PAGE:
The ribbon of the medal (2nd class and Knight's Cross) was different from the earlier Iron Crosses in that the color red was used in addition to the traditional black and white (black and white were the colors of Prussia, while black, white, and red were the colors of Germany).

World War II Iron Cross

The standard 1939 Iron Cross was issued in the following two grades:

The Iron Cross was awarded for bravery in battle as well as other military contributions in a battlefield environment.

Wearing the Iron Cross

The Iron Cross 2nd Class came with a ribbon and was worn in one of three different methods:

The Iron Cross First Class was a pin-on medal with no ribbon and was worn centered on a uniform breast pocket, either on dress uniforms or everyday outfit. It was a progressive award, with second class having to be earned before the first class and so on for the higher degrees. It is estimated that some five million Second Class Iron Crosses were awarded in the Second World War, and 730,000 in the First Class.

Knight's Cross of the Iron Cross

The Knight's Cross of the Iron Cross (in German: Ritterkreuz des Eisernen Kreuzes, often simply Ritterkreuz) recognized extreme battlefield bravery or successful leadership. The Knight's Cross was divided into five degrees. In total, 7,313 awards of the Knight's Cross were made.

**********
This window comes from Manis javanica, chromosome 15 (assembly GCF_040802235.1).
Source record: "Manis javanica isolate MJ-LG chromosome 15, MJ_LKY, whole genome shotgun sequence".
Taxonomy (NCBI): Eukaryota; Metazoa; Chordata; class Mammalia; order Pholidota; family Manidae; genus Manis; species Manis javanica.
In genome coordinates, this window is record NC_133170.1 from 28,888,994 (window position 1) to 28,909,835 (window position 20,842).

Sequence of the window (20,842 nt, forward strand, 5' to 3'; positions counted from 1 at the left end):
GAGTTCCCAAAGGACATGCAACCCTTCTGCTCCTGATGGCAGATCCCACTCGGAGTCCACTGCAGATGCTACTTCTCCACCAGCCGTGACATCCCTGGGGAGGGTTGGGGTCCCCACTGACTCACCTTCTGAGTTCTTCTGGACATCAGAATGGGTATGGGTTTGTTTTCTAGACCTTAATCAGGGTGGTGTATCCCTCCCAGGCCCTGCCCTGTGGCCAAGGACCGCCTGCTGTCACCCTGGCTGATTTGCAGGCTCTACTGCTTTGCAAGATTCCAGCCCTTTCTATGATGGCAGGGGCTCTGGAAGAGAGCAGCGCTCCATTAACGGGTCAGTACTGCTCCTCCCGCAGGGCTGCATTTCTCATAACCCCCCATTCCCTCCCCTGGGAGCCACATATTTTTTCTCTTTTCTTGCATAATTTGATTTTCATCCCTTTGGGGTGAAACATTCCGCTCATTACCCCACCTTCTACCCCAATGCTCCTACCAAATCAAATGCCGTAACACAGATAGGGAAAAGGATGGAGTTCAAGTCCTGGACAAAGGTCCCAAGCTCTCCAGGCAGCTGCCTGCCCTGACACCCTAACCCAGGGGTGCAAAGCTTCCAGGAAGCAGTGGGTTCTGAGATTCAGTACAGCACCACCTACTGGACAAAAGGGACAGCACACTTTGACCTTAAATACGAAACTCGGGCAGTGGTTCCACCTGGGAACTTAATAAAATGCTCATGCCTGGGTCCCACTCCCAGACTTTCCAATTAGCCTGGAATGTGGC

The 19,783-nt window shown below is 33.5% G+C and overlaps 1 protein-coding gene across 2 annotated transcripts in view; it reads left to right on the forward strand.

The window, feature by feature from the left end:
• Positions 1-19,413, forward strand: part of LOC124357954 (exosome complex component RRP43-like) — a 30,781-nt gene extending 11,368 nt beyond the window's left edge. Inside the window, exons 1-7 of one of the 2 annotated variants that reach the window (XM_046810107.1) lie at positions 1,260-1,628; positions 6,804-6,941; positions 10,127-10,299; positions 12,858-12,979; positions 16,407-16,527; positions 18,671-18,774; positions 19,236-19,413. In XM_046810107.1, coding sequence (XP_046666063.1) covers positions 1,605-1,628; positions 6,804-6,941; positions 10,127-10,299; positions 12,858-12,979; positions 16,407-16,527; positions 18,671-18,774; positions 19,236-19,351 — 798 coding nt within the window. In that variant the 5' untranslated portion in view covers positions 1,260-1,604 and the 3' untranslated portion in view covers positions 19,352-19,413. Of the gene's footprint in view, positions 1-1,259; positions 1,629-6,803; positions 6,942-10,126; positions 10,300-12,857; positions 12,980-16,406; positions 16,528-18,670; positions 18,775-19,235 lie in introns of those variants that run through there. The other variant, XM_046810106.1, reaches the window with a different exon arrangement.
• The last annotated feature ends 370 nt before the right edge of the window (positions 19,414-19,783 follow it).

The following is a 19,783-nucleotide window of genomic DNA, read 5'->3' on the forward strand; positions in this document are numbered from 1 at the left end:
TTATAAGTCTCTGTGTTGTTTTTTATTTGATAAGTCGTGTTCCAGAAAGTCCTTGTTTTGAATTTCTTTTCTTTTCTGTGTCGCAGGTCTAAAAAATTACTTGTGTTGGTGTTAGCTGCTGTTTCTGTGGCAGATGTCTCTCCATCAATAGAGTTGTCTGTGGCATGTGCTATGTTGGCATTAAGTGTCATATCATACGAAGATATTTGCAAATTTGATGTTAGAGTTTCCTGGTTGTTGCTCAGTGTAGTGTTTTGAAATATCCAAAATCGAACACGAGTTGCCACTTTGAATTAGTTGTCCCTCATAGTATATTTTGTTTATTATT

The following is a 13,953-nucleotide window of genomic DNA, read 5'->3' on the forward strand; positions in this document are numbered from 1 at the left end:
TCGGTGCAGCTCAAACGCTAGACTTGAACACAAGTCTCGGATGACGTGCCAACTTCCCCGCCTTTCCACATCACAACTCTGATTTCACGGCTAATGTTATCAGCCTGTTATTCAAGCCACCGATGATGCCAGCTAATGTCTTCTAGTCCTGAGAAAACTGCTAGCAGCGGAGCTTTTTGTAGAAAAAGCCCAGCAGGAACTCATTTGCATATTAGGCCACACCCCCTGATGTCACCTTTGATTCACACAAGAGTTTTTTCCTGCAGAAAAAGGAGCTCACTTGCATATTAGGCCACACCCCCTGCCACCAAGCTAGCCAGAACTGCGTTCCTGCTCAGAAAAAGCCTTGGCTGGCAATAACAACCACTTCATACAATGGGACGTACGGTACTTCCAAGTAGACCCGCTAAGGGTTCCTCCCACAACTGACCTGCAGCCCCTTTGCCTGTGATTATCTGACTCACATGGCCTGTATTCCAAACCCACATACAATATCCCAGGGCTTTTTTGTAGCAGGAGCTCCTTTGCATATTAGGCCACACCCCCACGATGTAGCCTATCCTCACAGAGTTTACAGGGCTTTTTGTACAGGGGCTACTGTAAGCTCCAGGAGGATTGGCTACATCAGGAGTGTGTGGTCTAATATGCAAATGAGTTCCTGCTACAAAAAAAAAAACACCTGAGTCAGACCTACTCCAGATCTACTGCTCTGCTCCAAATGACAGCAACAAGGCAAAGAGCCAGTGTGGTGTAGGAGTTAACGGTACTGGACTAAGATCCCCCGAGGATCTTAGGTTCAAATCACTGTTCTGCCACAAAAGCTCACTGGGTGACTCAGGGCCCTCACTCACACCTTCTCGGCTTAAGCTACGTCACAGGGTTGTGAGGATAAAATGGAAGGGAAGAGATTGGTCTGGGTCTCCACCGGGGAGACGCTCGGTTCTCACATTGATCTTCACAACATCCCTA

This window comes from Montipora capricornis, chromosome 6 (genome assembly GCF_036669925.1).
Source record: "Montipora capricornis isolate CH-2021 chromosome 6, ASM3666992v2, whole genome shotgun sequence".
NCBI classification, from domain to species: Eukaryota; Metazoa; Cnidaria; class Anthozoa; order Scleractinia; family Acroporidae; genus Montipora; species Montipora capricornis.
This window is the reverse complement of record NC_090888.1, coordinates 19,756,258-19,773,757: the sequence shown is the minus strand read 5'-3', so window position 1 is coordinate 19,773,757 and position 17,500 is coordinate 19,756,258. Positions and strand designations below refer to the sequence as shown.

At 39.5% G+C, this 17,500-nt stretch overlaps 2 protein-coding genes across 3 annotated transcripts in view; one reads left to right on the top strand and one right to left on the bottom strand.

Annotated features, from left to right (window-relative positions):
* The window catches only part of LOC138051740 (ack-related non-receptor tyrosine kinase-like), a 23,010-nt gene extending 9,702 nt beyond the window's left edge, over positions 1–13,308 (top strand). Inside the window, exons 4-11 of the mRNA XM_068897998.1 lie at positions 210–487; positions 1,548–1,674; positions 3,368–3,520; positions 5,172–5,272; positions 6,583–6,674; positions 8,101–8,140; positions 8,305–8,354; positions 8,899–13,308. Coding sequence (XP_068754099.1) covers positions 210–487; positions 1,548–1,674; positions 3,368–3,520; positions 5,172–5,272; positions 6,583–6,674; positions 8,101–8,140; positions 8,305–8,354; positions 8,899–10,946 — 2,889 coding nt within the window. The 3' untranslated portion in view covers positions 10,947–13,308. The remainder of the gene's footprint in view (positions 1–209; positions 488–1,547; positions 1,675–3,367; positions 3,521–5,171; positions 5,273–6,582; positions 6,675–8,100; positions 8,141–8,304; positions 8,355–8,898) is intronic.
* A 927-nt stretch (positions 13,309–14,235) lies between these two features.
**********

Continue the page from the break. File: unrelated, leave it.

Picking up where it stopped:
1939 Grand Cross of the Iron Cross

Like the Knight's Cross, the Grand Cross (Großkreuz) was also worn suspended from the collar. The only recipient of the Grand Cross during the Second World War was Reichsmarschall Hermann Göring, who was awarded the decoration on July 19, 1940. The medal is in effect an oversized Knight's Cross. It had the same overall characteristics as the Knights Cross but was much larger, measuring 63 mm in width as opposed to about 44 mm for the Iron Cross and 48.5 mm for the Knight's Cross. It was originally intended to have outer edges lined in gold, but this was changed to silver before the award was presented.